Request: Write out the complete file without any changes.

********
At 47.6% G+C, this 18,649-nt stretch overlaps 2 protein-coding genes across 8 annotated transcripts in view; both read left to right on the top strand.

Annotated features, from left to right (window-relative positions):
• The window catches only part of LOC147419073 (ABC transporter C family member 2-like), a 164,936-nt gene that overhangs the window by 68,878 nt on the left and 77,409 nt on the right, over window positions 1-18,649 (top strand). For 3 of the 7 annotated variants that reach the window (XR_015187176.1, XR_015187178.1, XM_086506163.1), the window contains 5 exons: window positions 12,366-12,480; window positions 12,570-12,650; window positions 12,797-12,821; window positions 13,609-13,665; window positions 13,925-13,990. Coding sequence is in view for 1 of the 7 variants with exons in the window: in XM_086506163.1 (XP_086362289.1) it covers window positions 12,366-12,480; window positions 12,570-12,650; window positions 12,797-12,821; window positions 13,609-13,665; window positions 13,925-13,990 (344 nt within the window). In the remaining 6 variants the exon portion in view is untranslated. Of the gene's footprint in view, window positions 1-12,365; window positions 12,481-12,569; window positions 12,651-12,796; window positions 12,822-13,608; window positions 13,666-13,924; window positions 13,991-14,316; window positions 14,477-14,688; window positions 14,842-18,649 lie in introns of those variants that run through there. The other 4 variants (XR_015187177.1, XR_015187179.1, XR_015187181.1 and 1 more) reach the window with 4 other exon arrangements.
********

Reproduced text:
At 47.6% G+C, this 18,649-nt stretch overlaps 2 protein-coding genes across 8 annotated transcripts in view; both read left to right on the top strand.

Annotated features, from left to right (window-relative positions):
• The window catches only part of LOC147419073 (ABC transporter C family member 2-like), a 164,936-nt gene that overhangs the window by 68,878 nt on the left and 77,409 nt on the right, over window positions 1-18,649 (top strand). For 3 of the 7 annotated variants that reach the window (XR_015187176.1, XR_015187178.1, XM_086506163.1), the window contains 5 exons: window positions 12,366-12,480; window positions 12,570-12,650; window positions 12,797-12,821; window positions 13,609-13,665; window positions 13,925-13,990. Coding sequence is in view for 1 of the 7 variants with exons in the window: in XM_086506163.1 (XP_086362289.1) it covers window positions 12,366-12,480; window positions 12,570-12,650; window positions 12,797-12,821; window positions 13,609-13,665; window positions 13,925-13,990 (344 nt within the window). In the remaining 6 variants the exon portion in view is untranslated. Of the gene's footprint in view, window positions 1-12,365; window positions 12,481-12,569; window positions 12,651-12,796; window positions 12,822-13,608; window positions 13,666-13,924; window positions 13,991-14,316; window positions 14,477-14,688; window positions 14,842-18,649 lie in introns of those variants that run through there. The other 4 variants (XR_015187177.1, XR_015187179.1, XR_015187181.1 and 1 more) reach the window with 4 other exon arrangements.